Wednesday, September 29, 2010

Cynthia Roberts answers a few questions

It's lovely when an author will take the time to answer a reader's questions. As Cynthia Roberts was nice enough to do so, I want to share them with you. 

Romance novels are easily set in any time or place. Why did you chose to set yours among Indians?
I chose to write an historical Indian romance because the first fiction I ever read was a novel from Cassie Edward’s Savage series. I read her entire sequel and since most of her books were mostly based on the Plains Indians, I wanted to focus on a tribe indigenous to my area. My series of 5 consists of the original tribes that made up the Iroquois League of Nations here on the East coast. 

Where did your love of Indians come from?
I've always had a fascination for Native Indian culture since as long as I can remember. I think it started back when I was a little girl and use to watch all the John Wayne movies with my dad. Even at such a young age I felt they was no justification as to how they were treated by our forefathers. As my passion for writing grew, so did my desire to portray them for who they really were. 

I've not done a lot of fact checking about your representation of the Indians of the time but it does seem to "ring true". Where does your information come from? How did you research it?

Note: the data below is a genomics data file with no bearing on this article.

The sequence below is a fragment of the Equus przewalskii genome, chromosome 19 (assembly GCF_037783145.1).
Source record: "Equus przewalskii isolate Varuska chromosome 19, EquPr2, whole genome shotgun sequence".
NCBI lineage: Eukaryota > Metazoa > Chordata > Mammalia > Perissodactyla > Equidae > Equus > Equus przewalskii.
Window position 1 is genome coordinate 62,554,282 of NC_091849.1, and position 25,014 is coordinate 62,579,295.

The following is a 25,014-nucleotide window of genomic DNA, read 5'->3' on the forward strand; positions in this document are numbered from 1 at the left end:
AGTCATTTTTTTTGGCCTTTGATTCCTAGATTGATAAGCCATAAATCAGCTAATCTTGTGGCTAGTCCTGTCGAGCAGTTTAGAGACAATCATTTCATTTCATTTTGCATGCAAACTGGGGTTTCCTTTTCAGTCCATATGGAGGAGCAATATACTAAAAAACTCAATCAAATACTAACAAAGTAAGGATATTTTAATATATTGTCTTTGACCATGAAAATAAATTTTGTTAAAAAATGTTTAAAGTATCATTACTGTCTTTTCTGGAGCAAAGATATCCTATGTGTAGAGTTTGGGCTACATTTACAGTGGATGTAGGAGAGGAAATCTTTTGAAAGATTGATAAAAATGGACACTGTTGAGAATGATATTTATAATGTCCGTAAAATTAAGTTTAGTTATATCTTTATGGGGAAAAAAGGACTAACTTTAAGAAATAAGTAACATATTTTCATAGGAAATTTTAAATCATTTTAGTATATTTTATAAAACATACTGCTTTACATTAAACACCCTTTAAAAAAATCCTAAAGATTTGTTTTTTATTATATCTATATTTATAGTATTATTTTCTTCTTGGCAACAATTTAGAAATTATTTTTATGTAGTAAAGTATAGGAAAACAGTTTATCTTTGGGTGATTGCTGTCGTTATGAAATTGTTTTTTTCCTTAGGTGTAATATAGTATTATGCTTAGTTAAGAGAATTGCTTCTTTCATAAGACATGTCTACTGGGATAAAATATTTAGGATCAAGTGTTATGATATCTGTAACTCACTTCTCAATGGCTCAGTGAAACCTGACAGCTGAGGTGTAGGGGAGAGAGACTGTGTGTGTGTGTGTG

I spent hundreds of hours sitting upon uncomfortable wooden chairs at the state museum library handwriting notes on multiple legal pads as I researched their folklore, religion, language and culture. I personally feel that if I'm using a culture in one of writings and benefiting from it, it's important to pay tribute to the true essence of who they are as a people. For far too long Native Indians have been painted in a savage light and not the honorable, respectful and reverent individuals they truly were.

Will your next novel continue with the tribes of the north east?
Book #2, "Captive Heart", actually picks up where my female villain is banished to the tribe of the Oneida as punishment. The very fate she has mocked her entire adult life sends her on a dangerous journey that tests the very essence of who she is and the woman she secretly wishes to become.

1 comment:

Book Bird Dog said...

Very nice review, Hodge. A book about Plains Indians that is also a love story sounds very appealing. I'm always impressed by how much research has to be done for a novel to ring true.